Elizabeth S. Reames | 4/22/2005 1:14:14 AM
The fourth Tuesday in March is an important occasion for LSU AgCenter nutritionist Dr. Beth Reames. On that day, March 22, the American Diabetes Association holds its annual "Alert" to locate the millions of Americans with undiagnosed diabetes.
Reames says the Alert is a one-day call-to-action for people to find out if they are at risk for the disease. "Diabetes is serious, and you can have it without even knowing it," she says.
According to the American Diabetes Association, 18.2 million Americans have diabetes, and about 151,000 young people under 20 years of age have diabetes.
Some people are more susceptible to diabetes. They include those who have family members with diabetes, certain ethnic groups, including Native Americans, African Americans, Hispanic and Asian/Pacific Islanders, and people with some other health problems, such as being overweight.
"Diabetes is a serious chronic (lifelong) disease," Reames says, noting that there is no cure for it yet. "Because there is no cure, people with diabetes must learn to manage the disease and take care of themselves properly," she says.
People with diabetes either can’t make or properly use a hormone called insulin. Without insulin, glucose (sugar) levels in the blood get very high, since the body can’t use the sugar from digested food for energy.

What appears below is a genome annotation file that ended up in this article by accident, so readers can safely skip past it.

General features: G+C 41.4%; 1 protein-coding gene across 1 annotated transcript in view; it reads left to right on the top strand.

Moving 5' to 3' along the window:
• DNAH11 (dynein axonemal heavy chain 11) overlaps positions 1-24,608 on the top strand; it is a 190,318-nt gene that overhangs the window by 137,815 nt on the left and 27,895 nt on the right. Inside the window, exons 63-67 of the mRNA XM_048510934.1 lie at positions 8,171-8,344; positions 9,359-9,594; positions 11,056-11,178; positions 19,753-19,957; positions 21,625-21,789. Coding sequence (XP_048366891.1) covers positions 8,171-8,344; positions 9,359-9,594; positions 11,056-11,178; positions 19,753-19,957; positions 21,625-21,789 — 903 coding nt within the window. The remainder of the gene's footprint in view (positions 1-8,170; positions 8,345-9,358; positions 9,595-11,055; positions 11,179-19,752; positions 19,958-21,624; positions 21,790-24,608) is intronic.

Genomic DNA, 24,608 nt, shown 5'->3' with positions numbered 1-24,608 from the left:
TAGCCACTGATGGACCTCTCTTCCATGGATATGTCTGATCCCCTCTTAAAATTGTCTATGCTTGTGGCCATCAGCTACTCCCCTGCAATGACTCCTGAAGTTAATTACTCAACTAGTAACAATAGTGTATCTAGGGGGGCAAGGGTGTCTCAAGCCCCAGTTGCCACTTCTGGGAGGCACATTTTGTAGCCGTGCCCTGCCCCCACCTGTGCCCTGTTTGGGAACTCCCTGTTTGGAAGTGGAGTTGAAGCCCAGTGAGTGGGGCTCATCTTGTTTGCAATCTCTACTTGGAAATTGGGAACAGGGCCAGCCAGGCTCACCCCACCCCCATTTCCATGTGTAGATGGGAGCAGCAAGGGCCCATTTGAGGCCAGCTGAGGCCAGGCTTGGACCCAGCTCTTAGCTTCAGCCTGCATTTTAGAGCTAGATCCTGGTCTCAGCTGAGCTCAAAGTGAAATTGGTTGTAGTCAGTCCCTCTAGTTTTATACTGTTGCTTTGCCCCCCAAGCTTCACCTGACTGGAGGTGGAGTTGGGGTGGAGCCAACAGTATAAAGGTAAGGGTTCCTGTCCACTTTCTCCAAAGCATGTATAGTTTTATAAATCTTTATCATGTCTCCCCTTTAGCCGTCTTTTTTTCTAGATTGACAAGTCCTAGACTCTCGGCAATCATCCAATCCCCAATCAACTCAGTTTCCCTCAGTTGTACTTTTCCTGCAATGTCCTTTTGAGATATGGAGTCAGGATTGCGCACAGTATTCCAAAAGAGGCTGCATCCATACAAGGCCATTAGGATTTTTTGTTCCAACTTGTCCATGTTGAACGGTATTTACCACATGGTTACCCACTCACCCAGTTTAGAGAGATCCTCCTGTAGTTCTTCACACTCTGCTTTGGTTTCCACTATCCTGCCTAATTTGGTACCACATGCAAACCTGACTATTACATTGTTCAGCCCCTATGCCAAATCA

Two major types of diabetes are type 1 and type 2. Type 1 is a disease in which the body does not produce insulin. This condition most often occurs in children and young adults. People with type 1 diabetes must take daily insulin by injection or pump to stay alive.
Type 2 results from the body’s inability to make enough or properly use insulin. It is the most common form of the disease, accounting for more than 90 percent of diabetes cases.
Reames says type 2 diabetes is nearing epidemic proportions in both children and youth because of a greater prevalence of obesity and sedentary lifestyles.
Warning signs of diabetes include frequent urination, thirst, hunger, unexplained weight loss, fatigue, irritability, slow healing of wounds or sores, tingling or numbness in hands or feet, dry skin, itching, blurry vision and high blood pressure.
Reames notes that people with type 2 diabetes often have no symptoms. In type 2 diabetes, blood sugar levels rise intermittently or so slowly that a person usually does not have symptoms and may have the disease for many years before diagnosis.
A recent study conducted at 27 research centers in the United States found that by adopting a moderate, consistent diet and exercise program, many people with one or more of the risk factors for type 2 diabetes can stop the disease before it becomes irreversible.
The study found that not only did changes in diet and physical activity prevent or delay the development of diabetes, they actually restored normal glucose levels in many people who had impaired glucose tolerance. These findings support the recommendations given through the LSU AgCenter’s Diabetes Education Awareness Recommendations (DEAR) Program.